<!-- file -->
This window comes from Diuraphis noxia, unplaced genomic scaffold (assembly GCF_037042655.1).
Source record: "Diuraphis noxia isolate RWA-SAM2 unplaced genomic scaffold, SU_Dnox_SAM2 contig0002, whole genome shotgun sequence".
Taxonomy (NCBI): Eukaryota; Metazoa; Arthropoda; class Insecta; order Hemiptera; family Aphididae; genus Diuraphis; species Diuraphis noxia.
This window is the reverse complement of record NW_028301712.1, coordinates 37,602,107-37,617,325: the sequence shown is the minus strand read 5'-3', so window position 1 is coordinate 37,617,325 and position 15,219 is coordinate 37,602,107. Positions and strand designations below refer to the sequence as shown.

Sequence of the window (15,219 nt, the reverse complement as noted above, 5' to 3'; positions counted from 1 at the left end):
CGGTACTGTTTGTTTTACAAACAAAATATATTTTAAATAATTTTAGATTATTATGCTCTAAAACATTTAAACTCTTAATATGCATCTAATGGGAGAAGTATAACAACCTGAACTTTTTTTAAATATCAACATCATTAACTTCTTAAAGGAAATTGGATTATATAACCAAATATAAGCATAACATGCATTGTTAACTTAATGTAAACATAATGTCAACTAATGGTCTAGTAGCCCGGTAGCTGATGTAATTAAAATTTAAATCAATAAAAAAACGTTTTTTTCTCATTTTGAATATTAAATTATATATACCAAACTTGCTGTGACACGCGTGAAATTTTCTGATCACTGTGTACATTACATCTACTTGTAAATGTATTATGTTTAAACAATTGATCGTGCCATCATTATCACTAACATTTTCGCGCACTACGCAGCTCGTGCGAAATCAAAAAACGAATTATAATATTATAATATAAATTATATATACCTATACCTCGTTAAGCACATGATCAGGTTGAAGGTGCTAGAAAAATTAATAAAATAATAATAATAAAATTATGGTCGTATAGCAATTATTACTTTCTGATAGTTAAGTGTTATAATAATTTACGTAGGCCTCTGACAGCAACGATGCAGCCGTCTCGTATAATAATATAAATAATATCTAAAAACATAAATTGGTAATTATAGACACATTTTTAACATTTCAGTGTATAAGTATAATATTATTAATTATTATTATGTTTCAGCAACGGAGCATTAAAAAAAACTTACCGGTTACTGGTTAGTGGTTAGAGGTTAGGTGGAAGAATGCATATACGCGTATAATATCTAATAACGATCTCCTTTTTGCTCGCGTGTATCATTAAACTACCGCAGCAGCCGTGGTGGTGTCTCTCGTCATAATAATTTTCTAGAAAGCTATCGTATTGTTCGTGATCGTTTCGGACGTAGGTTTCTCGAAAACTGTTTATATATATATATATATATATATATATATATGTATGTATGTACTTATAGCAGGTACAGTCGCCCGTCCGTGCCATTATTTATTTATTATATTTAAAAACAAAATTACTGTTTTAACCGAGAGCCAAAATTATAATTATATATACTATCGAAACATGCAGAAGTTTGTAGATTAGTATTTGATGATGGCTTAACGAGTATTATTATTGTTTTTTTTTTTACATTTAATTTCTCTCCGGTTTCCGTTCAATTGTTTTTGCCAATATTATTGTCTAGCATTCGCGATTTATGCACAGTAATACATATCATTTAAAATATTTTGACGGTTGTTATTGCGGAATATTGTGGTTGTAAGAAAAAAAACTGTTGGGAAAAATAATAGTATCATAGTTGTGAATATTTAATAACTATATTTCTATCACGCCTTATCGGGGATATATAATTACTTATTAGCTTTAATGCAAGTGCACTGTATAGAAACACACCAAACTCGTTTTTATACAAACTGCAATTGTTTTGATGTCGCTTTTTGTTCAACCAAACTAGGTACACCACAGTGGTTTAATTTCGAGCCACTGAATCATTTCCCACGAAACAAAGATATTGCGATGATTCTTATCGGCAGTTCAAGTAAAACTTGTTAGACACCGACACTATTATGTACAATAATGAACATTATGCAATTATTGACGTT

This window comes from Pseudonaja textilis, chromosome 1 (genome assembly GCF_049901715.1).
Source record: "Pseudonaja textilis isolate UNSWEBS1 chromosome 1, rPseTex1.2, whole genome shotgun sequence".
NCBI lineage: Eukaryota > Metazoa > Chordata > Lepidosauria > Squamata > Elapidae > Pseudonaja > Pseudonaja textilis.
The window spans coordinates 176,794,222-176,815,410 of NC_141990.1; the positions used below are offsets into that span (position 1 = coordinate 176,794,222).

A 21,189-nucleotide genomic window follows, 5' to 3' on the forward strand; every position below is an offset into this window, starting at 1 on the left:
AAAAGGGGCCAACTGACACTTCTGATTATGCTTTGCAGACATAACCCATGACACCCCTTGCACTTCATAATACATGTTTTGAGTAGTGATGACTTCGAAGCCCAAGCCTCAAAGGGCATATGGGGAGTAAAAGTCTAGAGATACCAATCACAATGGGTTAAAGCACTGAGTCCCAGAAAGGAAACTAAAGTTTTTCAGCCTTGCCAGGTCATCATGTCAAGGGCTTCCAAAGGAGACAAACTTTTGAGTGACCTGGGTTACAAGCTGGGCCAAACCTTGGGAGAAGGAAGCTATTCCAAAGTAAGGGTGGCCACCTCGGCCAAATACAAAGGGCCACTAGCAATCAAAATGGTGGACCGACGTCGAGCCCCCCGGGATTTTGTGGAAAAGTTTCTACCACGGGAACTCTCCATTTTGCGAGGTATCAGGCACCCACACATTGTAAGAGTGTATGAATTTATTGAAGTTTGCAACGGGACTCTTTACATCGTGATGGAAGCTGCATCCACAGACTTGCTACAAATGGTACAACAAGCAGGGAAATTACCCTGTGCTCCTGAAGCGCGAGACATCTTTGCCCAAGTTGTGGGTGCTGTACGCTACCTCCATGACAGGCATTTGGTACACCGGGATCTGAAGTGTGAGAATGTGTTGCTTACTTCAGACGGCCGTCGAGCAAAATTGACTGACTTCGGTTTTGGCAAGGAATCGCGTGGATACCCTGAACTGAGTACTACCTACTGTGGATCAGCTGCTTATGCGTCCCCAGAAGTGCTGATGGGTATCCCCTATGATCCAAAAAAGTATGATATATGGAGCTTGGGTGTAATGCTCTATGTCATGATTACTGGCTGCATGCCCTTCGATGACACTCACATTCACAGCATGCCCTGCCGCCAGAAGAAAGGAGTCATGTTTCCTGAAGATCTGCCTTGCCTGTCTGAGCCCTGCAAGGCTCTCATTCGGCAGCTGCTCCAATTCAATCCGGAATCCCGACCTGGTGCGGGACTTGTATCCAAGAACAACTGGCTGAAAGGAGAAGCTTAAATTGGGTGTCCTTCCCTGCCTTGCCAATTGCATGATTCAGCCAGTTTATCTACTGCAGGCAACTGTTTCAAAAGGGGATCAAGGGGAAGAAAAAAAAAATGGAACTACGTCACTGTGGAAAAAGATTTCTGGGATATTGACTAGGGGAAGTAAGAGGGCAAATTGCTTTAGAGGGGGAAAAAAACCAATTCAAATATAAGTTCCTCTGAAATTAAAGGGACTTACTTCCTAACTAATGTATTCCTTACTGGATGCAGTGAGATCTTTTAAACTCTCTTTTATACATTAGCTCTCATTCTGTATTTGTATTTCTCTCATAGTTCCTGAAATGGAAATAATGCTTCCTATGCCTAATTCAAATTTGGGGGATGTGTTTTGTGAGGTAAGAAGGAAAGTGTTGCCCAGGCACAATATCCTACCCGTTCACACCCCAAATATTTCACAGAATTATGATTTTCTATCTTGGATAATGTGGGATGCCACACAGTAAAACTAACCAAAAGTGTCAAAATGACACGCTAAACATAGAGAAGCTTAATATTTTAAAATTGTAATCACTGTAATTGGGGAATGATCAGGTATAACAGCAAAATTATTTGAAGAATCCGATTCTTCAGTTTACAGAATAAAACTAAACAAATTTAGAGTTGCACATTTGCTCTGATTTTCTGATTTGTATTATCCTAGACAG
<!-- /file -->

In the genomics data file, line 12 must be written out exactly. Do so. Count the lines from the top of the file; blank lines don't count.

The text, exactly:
AAAAGGGGCCAACTGACACTTCTGATTATGCTTTGCAGACATAACCCATGACACCCCTTGCACTTCATAATACATGTTTTGAGTAGTGATGACTTCGAAGCCCAAGCCTCAAAGGGCATATGGGGAGTAAAAGTCTAGAGATACCAATCACAATGGGTTAAAGCACTGAGTCCCAGAAAGGAAACTAAAGTTTTTCAGCCTTGCCAGGTCATCATGTCAAGGGCTTCCAAAGGAGACAAACTTTTGAGTGACCTGGGTTACAAGCTGGGCCAAACCTTGGGAGAAGGAAGCTATTCCAAAGTAAGGGTGGCCACCTCGGCCAAATACAAAGGGCCACTAGCAATCAAAATGGTGGACCGACGTCGAGCCCCCCGGGATTTTGTGGAAAAGTTTCTACCACGGGAACTCTCCATTTTGCGAGGTATCAGGCACCCACACATTGTAAGAGTGTATGAATTTATTGAAGTTTGCAACGGGACTCTTTACATCGTGATGGAAGCTGCATCCACAGACTTGCTACAAATGGTACAACAAGCAGGGAAATTACCCTGTGCTCCTGAAGCGCGAGACATCTTTGCCCAAGTTGTGGGTGCTGTACGCTACCTCCATGACAGGCATTTGGTACACCGGGATCTGAAGTGTGAGAATGTGTTGCTTACTTCAGACGGCCGTCGAGCAAAATTGACTGACTTCGGTTTTGGCAAGGAATCGCGTGGATACCCTGAACTGAGTACTACCTACTGTGGATCAGCTGCTTATGCGTCCCCAGAAGTGCTGATGGGTATCCCCTATGATCCAAAAAAGTATGATATATGGAGCTTGGGTGTAATGCTCTATGTCATGATTACTGGCTGCATGCCCTTCGATGACACTCACATTCACAGCATGCCCTGCCGCCAGAAGAAAGGAGTCATGTTTCCTGAAGATCTGCCTTGCCTGTCTGAGCCCTGCAAGGCTCTCATTCGGCAGCTGCTCCAATTCAATCCGGAATCCCGACCTGGTGCGGGACTTGTATCCAAGAACAACTGGCTGAAAGGAGAAGCTTAAATTGGGTGTCCTTCCCTGCCTTGCCAATTGCATGATTCAGCCAGTTTATCTACTGCAGGCAACTGTTTCAAAAGGGGATCAAGGGGAAGAAAAAAAAAATGGAACTACGTCACTGTGGAAAAAGATTTCTGGGATATTGACTAGGGGAAGTAAGAGGGCAAATTGCTTTAGAGGGGGAAAAAAACCAATTCAAATATAAGTTCCTCTGAAATTAAAGGGACTTACTTCCTAACTAATGTATTCCTTACTGGATGCAGTGAGATCTTTTAAACTCTCTTTTATACATTAGCTCTCATTCTGTATTTGTATTTCTCTCATAGTTCCTGAAATGGAAATAATGCTTCCTATGCCTAATTCAAATTTGGGGGATGTGTTTTGTGAGGTAAGAAGGAAAGTGTTGCCCAGGCACAATATCCTACCCGTTCACACCCCAAATATTTCACAGAATTATGATTTTCTATCTTGGATAATGTGGGATGCCACACAGTAAAACTAACCAAAAGTGTCAAAATGACACGCTAAACATAGAGAAGCTTAATATTTTAAAATTGTAATCACTGTAATTGGGGAATGATCAGGTATAACAGCAAAATTATTTGAAGAATCCGATTCTTCAGTTTACAGAATAAAACTAAACAAATTTAGAGTTGCACATTTGCTCTGATTTTCTGATTTGTATTATCCTAGACAG